By Karen Darlow published
Looking at the clapboard exteriors and interiors of this smart family home, you'd be forgiven for thinking it was a holiday bolthole in the Hamptons. Its core palette of bleached driftwood and coastal tones, its long balcony with wide sea views, and relaxed living spaces all point to the easy-living vibe of an East Coast or New England home. This house, however, is in England's New Forest, overlooking the English Channel, and was inspired by some of the classic features of Hamptons and New England-style homes.
The inspiring transformation from a rundown holiday house to a stunning family home makes this coastal property one of the world's best homes.
Owner Georgina Copeland turned to her friend, interior designer Stephanie Dunning of Dunning & Everard for help in redesigning the home. ‘She’s helped me with the interior design of every house I’ve ever owned, but this is the one I hope I’ll be living in forever,’ says Georgina. ‘Stephanie is seriously good at what she does. I love her innate style, our tastes very much coincide, but she’s capable of adapting to whatever somebody wants.’
Moving from a smaller house in Hampshire, Georgina was attracted by the remarkable position of a rundown holiday house close to the village of Beaulieu in the New Forest. ‘We think the original house on the site was an estate worker’s cottage but it got knocked down and replaced in the sixties,’ says Georgina.
Inspired by the film Something’s Gotta Give, Stephanie and Georgina planned a renovation that would bring a completely new East Coast, Hamptons identity to the house. ‘The film was a great starting point,’ says Stephanie. ‘In such a maritime location, the clapboard feels appropriate.’
There is plenty of inspiration for great kitchen ideas in the reworked space. Dark wood bobbin chairs and black granite work surfaces anchor this space. The chimney breast hides an extractor fan and additional shelving nooks. While at the other end of the kitchen-diner, upholstered dining chairs and a window seat encourage relaxation.
‘We both thought the house was very ugly and badly laid out, with lots of poky rooms. We wanted to extend out but reduce the number of bedrooms to make them bigger and give them en suites,’ says Stephanie. Her role took on not only interior design, but architecture too, working with structural engineers. ‘It’s hugely important to get the flow of your house right to make it logical and simple. It might seem easy but it’s difficult to achieve,’ Stephanie says.
Embracing the ‘upside down’ format, she created a series of large rooms connected by doorways on the same side of the house to make an obvious progression through. ‘It felt right to put the main living areas on top because that’s where you get the fabulous views over the fields to the Isle of Wight,’ Stephanie observes.
A long wide balcony was added and the upstairs ceiling was removed in a bid to create more volume and show off the simple beauty of the vaulted timber roof. The pale shades of the main living areas strike a relaxed and breezy note and are full of inspiring living room ideas for those who want to create an authentic coastal living room look. Huge sofas and window seats invite guests to while away the hours watching the clouds from the sea drift past.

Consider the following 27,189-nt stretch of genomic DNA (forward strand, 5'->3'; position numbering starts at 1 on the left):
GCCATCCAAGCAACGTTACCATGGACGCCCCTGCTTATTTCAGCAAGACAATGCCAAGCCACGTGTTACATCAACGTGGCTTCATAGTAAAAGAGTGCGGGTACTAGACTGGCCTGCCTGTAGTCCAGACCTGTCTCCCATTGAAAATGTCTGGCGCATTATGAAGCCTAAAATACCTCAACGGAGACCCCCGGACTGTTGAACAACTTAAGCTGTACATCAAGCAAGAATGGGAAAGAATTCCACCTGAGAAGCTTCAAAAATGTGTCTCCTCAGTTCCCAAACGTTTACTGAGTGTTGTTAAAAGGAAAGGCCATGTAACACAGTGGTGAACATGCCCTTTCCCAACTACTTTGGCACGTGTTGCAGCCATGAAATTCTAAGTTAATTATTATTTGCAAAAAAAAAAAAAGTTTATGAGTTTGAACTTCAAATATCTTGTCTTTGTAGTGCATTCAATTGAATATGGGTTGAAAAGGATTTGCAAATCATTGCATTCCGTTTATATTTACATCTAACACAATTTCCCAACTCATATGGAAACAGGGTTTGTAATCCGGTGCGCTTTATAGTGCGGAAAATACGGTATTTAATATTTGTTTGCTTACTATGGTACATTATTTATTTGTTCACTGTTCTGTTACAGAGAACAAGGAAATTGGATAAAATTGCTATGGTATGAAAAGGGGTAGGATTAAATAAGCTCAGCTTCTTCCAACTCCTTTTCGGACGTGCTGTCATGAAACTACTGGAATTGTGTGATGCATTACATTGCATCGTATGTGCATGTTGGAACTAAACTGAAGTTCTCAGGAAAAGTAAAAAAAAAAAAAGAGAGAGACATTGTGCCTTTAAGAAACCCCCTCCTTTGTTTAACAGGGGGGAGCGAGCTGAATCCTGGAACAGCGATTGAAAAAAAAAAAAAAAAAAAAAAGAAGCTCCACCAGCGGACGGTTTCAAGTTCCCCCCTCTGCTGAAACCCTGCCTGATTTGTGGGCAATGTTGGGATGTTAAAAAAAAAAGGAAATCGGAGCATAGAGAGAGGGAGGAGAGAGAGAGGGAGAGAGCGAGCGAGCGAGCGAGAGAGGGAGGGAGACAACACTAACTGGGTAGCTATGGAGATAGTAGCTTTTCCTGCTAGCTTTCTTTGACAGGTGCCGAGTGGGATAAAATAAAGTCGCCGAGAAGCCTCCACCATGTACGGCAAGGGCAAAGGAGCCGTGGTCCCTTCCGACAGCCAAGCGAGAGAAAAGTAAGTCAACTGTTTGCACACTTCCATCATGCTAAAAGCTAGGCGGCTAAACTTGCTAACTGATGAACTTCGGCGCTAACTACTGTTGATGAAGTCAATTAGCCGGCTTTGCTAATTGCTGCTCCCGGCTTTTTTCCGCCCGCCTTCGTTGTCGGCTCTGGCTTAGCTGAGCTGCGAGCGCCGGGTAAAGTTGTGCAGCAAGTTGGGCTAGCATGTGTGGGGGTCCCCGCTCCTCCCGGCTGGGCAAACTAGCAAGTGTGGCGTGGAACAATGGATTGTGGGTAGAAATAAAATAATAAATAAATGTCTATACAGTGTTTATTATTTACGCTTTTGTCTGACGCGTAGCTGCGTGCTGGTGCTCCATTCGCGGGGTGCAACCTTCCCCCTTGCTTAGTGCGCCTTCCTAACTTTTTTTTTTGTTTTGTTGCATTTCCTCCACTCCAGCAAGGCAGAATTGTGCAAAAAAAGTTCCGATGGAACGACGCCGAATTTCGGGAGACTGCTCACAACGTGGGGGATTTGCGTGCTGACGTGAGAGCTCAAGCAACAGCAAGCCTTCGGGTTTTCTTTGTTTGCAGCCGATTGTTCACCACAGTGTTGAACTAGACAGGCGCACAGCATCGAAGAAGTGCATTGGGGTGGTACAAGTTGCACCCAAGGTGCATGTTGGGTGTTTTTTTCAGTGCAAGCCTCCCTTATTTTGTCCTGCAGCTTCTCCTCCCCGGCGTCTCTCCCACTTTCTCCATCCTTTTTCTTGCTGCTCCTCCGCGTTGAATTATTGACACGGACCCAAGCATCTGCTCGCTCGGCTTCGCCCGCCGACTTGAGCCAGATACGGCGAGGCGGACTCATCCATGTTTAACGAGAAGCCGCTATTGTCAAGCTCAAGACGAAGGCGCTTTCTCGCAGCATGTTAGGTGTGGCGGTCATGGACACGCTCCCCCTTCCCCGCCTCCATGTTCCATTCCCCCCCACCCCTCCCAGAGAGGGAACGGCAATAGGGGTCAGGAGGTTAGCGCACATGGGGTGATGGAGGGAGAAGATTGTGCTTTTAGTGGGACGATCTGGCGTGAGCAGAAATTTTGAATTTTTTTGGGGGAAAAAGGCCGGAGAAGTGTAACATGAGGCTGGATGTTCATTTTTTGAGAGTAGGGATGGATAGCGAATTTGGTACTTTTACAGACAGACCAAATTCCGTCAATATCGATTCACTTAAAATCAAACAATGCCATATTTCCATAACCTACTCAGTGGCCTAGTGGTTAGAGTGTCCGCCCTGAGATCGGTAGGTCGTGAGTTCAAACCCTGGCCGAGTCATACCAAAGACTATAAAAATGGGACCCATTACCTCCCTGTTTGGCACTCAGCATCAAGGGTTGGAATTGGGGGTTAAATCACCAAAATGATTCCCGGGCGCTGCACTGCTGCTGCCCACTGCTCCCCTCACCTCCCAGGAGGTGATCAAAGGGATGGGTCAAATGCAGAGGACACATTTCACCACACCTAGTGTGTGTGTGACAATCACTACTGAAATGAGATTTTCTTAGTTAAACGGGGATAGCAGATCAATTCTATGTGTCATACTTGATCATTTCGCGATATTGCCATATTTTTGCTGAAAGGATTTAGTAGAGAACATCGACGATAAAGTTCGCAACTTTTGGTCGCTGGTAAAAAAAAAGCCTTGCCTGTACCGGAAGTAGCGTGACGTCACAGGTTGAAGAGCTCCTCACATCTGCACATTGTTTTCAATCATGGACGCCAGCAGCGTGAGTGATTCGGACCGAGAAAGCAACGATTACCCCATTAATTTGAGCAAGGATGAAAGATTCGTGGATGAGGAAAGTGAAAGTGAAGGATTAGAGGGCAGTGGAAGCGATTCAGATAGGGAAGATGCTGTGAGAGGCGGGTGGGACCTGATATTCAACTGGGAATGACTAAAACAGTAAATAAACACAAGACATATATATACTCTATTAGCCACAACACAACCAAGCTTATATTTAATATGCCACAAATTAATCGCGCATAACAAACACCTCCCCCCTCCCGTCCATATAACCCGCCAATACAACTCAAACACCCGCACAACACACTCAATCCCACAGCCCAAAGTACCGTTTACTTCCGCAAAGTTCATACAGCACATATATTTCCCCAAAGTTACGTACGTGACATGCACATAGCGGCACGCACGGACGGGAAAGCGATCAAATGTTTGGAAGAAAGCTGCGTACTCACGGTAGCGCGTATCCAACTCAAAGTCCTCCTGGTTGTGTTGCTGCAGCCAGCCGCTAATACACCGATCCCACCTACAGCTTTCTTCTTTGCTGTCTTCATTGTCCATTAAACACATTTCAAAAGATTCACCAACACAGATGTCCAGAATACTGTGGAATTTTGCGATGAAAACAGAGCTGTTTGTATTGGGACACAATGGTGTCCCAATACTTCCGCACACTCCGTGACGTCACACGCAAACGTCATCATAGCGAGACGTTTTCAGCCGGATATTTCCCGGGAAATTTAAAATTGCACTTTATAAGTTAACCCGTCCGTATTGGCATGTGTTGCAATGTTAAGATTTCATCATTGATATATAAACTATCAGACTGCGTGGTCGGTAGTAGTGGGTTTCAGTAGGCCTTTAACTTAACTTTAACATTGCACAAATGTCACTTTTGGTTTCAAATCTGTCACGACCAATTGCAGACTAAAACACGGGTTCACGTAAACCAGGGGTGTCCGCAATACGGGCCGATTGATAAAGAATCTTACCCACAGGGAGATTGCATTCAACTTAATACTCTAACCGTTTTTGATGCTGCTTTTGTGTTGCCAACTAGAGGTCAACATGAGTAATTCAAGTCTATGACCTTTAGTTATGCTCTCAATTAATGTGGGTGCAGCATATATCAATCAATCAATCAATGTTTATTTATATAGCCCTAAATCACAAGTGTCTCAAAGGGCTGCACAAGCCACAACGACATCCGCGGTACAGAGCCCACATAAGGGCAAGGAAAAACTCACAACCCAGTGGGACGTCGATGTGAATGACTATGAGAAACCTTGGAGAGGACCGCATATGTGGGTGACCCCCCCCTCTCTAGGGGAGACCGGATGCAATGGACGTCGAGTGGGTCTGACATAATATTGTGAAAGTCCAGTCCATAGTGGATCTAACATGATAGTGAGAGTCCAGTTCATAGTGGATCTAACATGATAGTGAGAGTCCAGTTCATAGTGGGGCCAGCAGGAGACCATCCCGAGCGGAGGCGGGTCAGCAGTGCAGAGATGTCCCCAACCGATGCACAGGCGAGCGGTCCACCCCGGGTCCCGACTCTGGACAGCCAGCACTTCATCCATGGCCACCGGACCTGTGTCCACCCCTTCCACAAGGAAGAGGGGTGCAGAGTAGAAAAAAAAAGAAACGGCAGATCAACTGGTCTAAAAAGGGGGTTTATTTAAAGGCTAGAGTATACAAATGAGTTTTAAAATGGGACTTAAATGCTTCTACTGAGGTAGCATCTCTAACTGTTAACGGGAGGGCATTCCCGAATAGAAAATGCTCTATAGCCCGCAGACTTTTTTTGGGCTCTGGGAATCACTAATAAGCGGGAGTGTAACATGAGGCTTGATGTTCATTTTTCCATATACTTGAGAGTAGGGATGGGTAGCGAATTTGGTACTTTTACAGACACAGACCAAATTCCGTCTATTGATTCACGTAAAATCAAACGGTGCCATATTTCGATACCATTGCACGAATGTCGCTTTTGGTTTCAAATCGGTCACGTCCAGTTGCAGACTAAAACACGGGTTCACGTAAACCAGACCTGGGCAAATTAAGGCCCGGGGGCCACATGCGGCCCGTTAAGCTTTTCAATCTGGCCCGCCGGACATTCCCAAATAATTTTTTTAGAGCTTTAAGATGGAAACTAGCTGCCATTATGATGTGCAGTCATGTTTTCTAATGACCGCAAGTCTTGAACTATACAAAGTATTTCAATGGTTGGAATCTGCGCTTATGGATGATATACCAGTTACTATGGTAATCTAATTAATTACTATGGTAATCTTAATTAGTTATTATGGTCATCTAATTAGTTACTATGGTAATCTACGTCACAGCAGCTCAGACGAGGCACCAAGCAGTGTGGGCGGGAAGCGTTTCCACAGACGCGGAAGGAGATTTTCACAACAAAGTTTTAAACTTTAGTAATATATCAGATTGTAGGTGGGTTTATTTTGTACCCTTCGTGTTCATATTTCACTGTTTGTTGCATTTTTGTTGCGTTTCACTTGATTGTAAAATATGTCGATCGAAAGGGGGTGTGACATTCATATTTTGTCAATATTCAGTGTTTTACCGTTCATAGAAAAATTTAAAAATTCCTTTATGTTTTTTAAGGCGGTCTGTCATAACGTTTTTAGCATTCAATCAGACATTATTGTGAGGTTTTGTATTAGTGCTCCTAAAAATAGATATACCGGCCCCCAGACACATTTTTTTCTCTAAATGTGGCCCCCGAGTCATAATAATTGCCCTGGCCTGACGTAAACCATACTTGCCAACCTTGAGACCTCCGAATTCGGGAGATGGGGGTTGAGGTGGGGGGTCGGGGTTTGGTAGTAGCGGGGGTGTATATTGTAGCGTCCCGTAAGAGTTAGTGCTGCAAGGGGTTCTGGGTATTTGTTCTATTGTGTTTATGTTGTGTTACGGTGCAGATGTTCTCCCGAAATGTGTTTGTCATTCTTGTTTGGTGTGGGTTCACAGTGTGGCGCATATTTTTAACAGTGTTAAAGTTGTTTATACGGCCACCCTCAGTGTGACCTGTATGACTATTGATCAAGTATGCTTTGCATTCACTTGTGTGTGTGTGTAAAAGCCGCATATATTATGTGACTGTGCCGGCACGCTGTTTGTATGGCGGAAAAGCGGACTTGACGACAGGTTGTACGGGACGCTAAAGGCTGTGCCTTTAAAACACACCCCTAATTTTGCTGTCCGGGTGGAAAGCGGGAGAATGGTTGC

The north facing TV room takes on its own moody identity. Rich claret tones animate the muted palette of this cozy space.
A hallway, boot room, cloakroom and laundry with neat joinery were created downstairs. Good storage solutions and limestone tiles are good takeaways for those on the lookout for hallway ideas.
‘It’s a house created for laid-back and easy living. We have a big pool and in the summer the doors are flung open and the outside comes in,’ says Georgina. But winter brings a more dramatic experience. ‘It can be beautifully bleak. The house actually shakes when the gusts of wind hit it but as we’re on the south coast it’s fairly benign. With the fire in the big room and corner sofa it becomes more cozy when the weather is bad.’
The reconfigured house reduced the number of bedrooms, but enlarged them and created space for more en suites. In this large double bedroom, a combination of prints in varying gentle tones ensure that this scheme is both restful and interesting. The wallpaper is Camellia in Dove by Flora Roberts, Hamilton Weston. Antique mottled mirrors in the fitted wardrobes gently reflect light.
Artwork and the rich saturated green of the wool fabric headboard ensure the bed is a strong central focal point. And with such stylish bedrooms, and convivial living spaces, it's little wonder that the house has become a magnet for friends and family and Georgina is rarely without guests. ‘She’s created a great social scene with lots of dinners. It’s a fantastic party house,’ says Stephanie.
Words/ Juliet Benning
Photographs/ Polly Eltes
I'm the homes editor of Period Living magazine and an experienced writer on interiors and gardens. I've also moved house quite a few times – totting up 10 homes in 12 years during a particularly nomadic time in my life. I like to think that makes me quite the homes expert, or at least very experienced and with a clear idea of what I like and don't like in a home.
I love visiting and writing about old houses for Homes & Gardens' sister magazine Period Living and working with photographers to capture all kinds of historic properties. It's inspiring to talk to people about their traditional homes and to hear the stories behind their furnishing and decorating choices. And by the time I've finished an interview with a homeowner I've always got a handful of new ideas to try in my own house, as well as plenty of good stories for the magazine. It's the perfect work-life balance.
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